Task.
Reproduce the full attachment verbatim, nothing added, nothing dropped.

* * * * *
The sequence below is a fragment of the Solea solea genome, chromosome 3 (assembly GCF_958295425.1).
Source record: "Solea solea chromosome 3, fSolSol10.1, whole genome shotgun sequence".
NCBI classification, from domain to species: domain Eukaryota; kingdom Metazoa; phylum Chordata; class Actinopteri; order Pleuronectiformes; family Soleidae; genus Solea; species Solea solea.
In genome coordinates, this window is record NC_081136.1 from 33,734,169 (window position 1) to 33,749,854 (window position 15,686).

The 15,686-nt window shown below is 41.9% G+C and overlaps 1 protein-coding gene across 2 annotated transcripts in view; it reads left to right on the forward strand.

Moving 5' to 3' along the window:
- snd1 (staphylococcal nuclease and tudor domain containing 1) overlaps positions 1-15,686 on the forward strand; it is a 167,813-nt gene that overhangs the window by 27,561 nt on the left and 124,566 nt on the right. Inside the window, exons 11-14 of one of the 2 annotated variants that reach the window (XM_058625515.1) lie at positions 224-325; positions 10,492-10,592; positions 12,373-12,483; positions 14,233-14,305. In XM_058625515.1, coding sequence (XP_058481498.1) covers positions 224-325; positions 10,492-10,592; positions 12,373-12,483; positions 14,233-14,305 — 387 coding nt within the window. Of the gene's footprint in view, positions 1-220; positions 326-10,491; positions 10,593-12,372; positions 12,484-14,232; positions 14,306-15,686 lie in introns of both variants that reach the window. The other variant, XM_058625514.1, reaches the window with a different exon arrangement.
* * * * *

The sequence below is a fragment of the Solea solea genome, chromosome 3 (assembly GCF_958295425.1).
Source record: "Solea solea chromosome 3, fSolSol10.1, whole genome shotgun sequence".
NCBI classification, from domain to species: domain Eukaryota; kingdom Metazoa; phylum Chordata; class Actinopteri; order Pleuronectiformes; family Soleidae; genus Solea; species Solea solea.
In genome coordinates, this window is record NC_081136.1 from 33,734,169 (window position 1) to 33,749,854 (window position 15,686).

The 15,686-nt window shown below is 41.9% G+C and overlaps 1 protein-coding gene across 2 annotated transcripts in view; it reads left to right on the forward strand.

Moving 5' to 3' along the window:
- snd1 (staphylococcal nuclease and tudor domain containing 1) overlaps positions 1-15,686 on the forward strand; it is a 167,813-nt gene that overhangs the window by 27,561 nt on the left and 124,566 nt on the right. Inside the window, exons 11-14 of one of the 2 annotated variants that reach the window (XM_058625515.1) lie at positions 224-325; positions 10,492-10,592; positions 12,373-12,483; positions 14,233-14,305. In XM_058625515.1, coding sequence (XP_058481498.1) covers positions 224-325; positions 10,492-10,592; positions 12,373-12,483; positions 14,233-14,305 — 387 coding nt within the window. Of the gene's footprint in view, positions 1-220; positions 326-10,491; positions 10,593-12,372; positions 12,484-14,232; positions 14,306-15,686 lie in introns of both variants that reach the window. The other variant, XM_058625514.1, reaches the window with a different exon arrangement.